Brekken is just as enthusiastic about antique reproductions. “I love the concept of replicas because it allows people to have a sense of history and older style without having to pay the price for it. Midwest of Cannon Falls’ replicas are wonderful because they are so exact and true to the original. Our sources excel in duplicating pieces, so using original antiques for reproduction fit their skill set perfectly. And, frankly, we couldn’t redesign it better!” She adds, “Replicas are reminiscent of a time and a look, and I love that. Unfortunately for my pocketbook, when it comes to my personal buying, I prefer the truly old and original.
“I do particularly love one piece we replicated. Jeff Wilson and I were at an antique market near the Louvre in Paris and found some lovely bronzes – small, in a style that could fit many homes, but way too pricey for most. I bought a small bronze dog holding a top hat (the hat was intended to hold match sticks). We reproduced this item and now have a piece that is virtually identical to the original for a fraction of the price. The original was over $800 and ours retails for only $17!”
Talking with other collectors, the consensus was they often purchased replicas to fill in their collections. One woman said that not everyone could afford to acquire all the original antiques they wanted and complimenting with replicas simply added to the wholeness of her collection. It also satisfied her desire for a particular piece she couldn’t afford, or sometimes filled in when she couldn’t locate the original.
The big question that lies behind each antique, reproduction or just plain junk that you couldn’t resist purchasing is, “What do I do with this when I get it home?” We turned to other experts at Midwest of Cannon Falls to give us some direction. We found that creating a personal statement in today’s decorating dovetails with the trend of antiquing and flea market finds.
“Antiques and flea market finds have become so popular in decorating,” states Ingrid Liss, creative director of the company. “Shabby chic is considered today’s most popular trend. Items that have been discarded are now being retrieved and revived. The trend includes mixing items whose elegance has faded over time with newer styles. You’ll find the patina of age and wear resonates with beauty and personality.” Liss stresses not worrying about the correct mix. The content isn’t as important as is the expression. “The mix will be right if it is truly an expression of one’s personal taste,” states Liss. The simple, practical, quiet style of shabby chic has evolved into reviving furniture, fabrics and home accessories that offer casual appeal, allowing for a mixture of old and new.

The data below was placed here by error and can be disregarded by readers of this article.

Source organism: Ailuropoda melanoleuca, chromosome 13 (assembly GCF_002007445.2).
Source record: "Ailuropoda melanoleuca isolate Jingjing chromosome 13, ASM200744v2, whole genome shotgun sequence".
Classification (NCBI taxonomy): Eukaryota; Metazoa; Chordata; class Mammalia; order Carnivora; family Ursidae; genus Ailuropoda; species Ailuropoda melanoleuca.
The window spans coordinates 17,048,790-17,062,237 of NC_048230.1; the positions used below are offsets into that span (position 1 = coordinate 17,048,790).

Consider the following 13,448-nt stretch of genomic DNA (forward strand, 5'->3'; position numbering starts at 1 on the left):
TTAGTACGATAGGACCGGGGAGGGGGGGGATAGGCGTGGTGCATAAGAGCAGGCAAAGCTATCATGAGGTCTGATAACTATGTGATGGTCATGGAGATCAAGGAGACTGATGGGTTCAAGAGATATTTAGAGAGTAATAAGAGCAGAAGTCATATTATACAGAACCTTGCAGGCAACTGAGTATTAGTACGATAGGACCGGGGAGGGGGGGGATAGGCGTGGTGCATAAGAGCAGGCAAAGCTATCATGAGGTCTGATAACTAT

The eclectic mix of decorating with antiques offers an undeniable personal statement. A slight imperfection adds a sense of history. A worn finish can actually enliven the room with character. By adding affordable antique replicas or reconstructing old junk as accents to original antiques, people are able to compliment the old with the new, while retaining the story of each piece.
If you like shabby chic decorating, the ideas are endless:
- old furniture of any kind that can be repainted, re-hardwared and reupholstered.
- lamps and chandeliers that can be painted and rewired.
- vintage fabrics that can be reused as furniture covers, curtains, dresser scarves, wall decor, etc.
- crocks, firewood and coal carriers, tin pie cupboards and bread boxes that can be used as functional accent pieces (reused as spoon holders, magazine racks, spice shelves, etc.)
- old doorknobs, hinges and locks that can be recycled as coat hooks or furniture accents.
As you can see, there are many facets of antiquing: The serious collector who looks for the monetary and historical value in antiques; the collector who buys out of nostalgia and reflects personal tastes; those who purchase original antiques with the intent to replicate and supplement the market; the buyer who is interested in antique junk to create their own piece of artwork or turn it into a functional piece to fit today’s personal lifestyles.
There is no right or wrong way to collect antiques, but remember, items of good design and beauty are as important as price. Buy what you personally like and are compelled to collect, and incorporate these pieces into your homes in ways that fit your own lifestyle. This way the age-old passion for antiquing and cherishing the past will never fade or loose its patina.
Midwest of Cannon Falls
Photo. Susanne Hornauer
Source: Ara Content